3.000

    What is the Indicator-Level Score?
    34

    What Did We Find?
    The A-F School Grading system is a tool meant to hold schools accountable for student achievement. In Tulsa, higher income schools score higher (60) than lower income scores (20) on the A-F School Grading system. Scores on the A-F school report cards are: A (90-100), B (80-89), C (70-79), D (60-69), and F (below 60).

    What Data Source(s) were Used?
    Oklahoma State Department of Education, Oklahoma School Report Card, SY 2017-18

    Note
    Higher income schools for this indicator are defined as those with less than 60% of students qualifying for free and reduced lunch, and lower income schools as those with at least 90% of students qualifying. Because a new A-F school report card methodology was developed and implemented by the Oklahoma State Department of Education beginning with the 2017-18 school year, yielding the prior system no longer comparable, the scores for 2017-18 school year are used for both the 2018 and 2019 report years.

Student Achievement

The indicators in the Student Achievement topic are:
  • Income & Elementary School Reading Proficiency
  • English Proficiency & Graduation
  • Race & College Completion
Student achievement can be measured at many levels. Reading and language arts proficiency in elementary school, high school graduation rates, and college completion are examples of achievement at three levels of the education system. Each of these achievement levels play a unique role in a student’s academic success and later employment and earnings potential. Look at the chart to your right for an overall picture of this topic, and then look at each indicator and the scores in context for more detail and additional findings.

Indicators within Student Achievement

  • Income & Elementary School Reading Proficiency

    What is Measured?
    Ratio of percentages of not economically disadvantaged to economically disadvantaged students scoring proficient or above on elementary school reading and language arts assessment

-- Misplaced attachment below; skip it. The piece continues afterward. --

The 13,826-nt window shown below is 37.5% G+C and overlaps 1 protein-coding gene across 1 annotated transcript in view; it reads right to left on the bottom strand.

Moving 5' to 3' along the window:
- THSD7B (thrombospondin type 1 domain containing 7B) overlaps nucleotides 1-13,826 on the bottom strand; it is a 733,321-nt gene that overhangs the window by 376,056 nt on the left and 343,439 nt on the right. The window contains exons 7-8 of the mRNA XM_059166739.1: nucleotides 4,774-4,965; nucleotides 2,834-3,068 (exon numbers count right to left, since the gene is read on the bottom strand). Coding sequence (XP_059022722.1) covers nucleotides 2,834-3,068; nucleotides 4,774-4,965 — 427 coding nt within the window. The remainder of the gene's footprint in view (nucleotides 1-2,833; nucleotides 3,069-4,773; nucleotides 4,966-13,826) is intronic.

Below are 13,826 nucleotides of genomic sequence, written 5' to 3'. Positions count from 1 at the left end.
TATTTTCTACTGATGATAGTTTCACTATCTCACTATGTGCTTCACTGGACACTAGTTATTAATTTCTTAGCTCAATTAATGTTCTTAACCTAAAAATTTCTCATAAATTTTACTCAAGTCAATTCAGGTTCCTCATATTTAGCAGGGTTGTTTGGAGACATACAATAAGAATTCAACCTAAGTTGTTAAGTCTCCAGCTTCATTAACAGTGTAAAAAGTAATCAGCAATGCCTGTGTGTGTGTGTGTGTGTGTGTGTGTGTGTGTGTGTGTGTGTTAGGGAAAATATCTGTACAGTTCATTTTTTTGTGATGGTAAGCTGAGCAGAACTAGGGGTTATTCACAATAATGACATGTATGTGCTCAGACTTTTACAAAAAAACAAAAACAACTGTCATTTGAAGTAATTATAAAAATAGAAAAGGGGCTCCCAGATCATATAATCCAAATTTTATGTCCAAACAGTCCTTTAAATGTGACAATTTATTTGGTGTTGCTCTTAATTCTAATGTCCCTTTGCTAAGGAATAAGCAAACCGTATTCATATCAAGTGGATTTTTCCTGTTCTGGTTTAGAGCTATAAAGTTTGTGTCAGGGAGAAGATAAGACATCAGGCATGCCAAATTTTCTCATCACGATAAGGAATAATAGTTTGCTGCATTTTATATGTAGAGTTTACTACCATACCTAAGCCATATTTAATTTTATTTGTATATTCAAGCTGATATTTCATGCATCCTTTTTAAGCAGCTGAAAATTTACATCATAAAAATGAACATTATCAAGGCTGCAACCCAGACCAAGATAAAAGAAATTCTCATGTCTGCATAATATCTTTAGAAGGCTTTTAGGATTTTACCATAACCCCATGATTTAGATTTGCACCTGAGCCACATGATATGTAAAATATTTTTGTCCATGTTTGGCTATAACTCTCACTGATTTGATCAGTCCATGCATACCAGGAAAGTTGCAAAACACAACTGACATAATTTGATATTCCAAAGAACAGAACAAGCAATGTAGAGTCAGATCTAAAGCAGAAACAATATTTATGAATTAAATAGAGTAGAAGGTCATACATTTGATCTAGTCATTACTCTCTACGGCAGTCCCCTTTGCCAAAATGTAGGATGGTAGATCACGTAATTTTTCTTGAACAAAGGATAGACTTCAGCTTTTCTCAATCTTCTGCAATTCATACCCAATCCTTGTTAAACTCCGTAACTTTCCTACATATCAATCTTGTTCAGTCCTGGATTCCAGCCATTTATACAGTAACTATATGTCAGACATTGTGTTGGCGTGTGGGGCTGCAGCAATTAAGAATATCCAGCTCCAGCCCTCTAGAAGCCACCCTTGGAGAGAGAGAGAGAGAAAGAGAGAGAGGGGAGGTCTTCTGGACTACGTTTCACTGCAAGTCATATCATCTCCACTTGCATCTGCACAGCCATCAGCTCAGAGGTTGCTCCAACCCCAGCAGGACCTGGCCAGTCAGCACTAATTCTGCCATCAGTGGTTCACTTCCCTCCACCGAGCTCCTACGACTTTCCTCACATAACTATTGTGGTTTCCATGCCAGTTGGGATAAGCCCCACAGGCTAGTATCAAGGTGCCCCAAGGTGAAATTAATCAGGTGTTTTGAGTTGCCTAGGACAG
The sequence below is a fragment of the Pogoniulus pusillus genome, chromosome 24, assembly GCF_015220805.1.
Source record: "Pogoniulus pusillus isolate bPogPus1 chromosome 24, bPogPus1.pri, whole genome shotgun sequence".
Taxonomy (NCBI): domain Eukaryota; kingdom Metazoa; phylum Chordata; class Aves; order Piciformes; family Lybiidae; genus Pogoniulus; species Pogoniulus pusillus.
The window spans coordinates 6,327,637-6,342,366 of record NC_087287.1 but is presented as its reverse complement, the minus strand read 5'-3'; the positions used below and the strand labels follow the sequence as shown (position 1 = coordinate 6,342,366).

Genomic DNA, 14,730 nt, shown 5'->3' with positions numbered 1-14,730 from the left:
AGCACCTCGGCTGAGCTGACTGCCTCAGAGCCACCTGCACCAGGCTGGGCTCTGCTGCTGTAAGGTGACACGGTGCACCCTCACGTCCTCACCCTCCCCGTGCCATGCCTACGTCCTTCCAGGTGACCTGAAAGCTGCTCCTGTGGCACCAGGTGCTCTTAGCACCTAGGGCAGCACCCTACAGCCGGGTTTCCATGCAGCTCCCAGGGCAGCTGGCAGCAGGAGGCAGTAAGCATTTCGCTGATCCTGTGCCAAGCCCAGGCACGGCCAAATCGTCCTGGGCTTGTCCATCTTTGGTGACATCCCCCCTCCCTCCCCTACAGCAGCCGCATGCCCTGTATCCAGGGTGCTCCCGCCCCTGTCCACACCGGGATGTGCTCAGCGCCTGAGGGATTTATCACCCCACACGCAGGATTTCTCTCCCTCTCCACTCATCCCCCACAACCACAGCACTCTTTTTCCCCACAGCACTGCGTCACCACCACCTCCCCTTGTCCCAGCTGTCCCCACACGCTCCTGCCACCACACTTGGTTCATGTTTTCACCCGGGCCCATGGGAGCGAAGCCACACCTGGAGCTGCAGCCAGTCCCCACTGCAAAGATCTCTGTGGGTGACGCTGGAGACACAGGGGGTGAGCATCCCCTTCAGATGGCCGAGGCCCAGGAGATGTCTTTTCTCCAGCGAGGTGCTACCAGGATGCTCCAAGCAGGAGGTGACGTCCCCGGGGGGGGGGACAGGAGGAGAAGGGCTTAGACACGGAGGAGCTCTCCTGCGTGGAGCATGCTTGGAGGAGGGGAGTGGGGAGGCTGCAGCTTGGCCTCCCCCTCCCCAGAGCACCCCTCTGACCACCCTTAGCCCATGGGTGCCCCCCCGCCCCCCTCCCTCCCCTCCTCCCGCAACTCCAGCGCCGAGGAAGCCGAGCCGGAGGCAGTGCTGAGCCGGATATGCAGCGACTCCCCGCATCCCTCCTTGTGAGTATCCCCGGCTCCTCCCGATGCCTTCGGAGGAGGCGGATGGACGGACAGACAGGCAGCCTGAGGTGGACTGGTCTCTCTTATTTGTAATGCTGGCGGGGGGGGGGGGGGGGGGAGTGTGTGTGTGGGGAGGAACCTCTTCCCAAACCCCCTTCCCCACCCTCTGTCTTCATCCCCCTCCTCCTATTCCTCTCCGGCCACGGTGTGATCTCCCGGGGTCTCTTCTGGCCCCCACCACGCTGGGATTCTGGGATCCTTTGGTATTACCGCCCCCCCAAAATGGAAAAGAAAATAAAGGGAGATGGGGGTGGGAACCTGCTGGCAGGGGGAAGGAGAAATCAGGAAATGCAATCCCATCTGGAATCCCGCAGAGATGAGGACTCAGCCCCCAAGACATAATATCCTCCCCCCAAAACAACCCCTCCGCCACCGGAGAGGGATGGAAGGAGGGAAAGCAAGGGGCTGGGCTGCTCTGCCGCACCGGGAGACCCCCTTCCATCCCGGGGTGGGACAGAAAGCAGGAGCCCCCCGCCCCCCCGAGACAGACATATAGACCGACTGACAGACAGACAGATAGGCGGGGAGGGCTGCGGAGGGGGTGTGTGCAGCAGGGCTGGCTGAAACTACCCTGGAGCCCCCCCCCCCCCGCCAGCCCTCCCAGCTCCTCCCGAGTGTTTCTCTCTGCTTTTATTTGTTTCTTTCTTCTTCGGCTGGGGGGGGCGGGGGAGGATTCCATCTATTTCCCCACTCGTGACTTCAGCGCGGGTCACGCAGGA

What are the Results?
    Not economically disadvantaged: 38%; Economically disadvantaged: 20%

    What is the Indicator-Level Ratio?
    1.900

    What is the Indicator-Level Score?
    44

    What Did We Find?
    Reading proficiency is critical to not only a student’s academic performance overall, but also their economic opportunities later in life. There is a large disparity in reading proficiency for students who experience economic hardships. For TPS students, only 20% of students who are economically disadvantaged are proficient or advanced in reading and language arts, compared to 38% of students who are not economically disadvantaged.

    What Data Source(s) were Used?
    Oklahoma State Department of Education, SY 2015-16 & 2016-17

    Note
    Economically disadvantaged students are defined as those qualifying for the free and reduced lunch program.

  • English Proficiency & Graduation

    What is Measured?
    Ratio of high school cohort graduation rates for all students to English language learners (ELL)

    What are the Results?
    All students: 78%; ELL: 61%

    What is the Indicator-Level Ratio?
    1.279

    What is the Indicator-Level Score?
    72

    What Did We Find?
    Many students in Tulsa Public Schools (TPS) speak a language other than English at home. English language learners graduate with their class at a lower rate than their peers. Asian students have the highest four-year graduation rate followed by White students. Black and Hispanic/Latinx students graduate at nearly the same rate as the overall student population, while Native American students graduate at a somewhat lower rate.

    What Data Source(s) were Used?
    Oklahoma State Department of Education (OSDE), SY 2015-16 & 2016-17

  • Race & College Completion

    What is Measured?
    Ratio of the percentages of Black to Hispanic/Latinx persons age 25 and older who started college, but did not graduate with a degree

    What are the Results?
    Black: 28.5%; Hispanic/Latinx: 15.9%

    What is the Indicator-Level Ratio?
    1.792

    What is the Indicator-Level Score?
    49

    What Did We Find?
    Black adults age 25 and older are more likely than Hispanic/Latinx to have started college, but not graduate with a degree. Whites are the second most likely to start college without completing, followed by Native Americans. Asians are the most likely to have a college degree, followed by Whites, Native Americans, Blacks, and Hispanic/Latinx.

    What Data Source(s) were Used?
    U.S. Census Bureau, 2016 & 2017 American Community Survey, 1-Year Estimates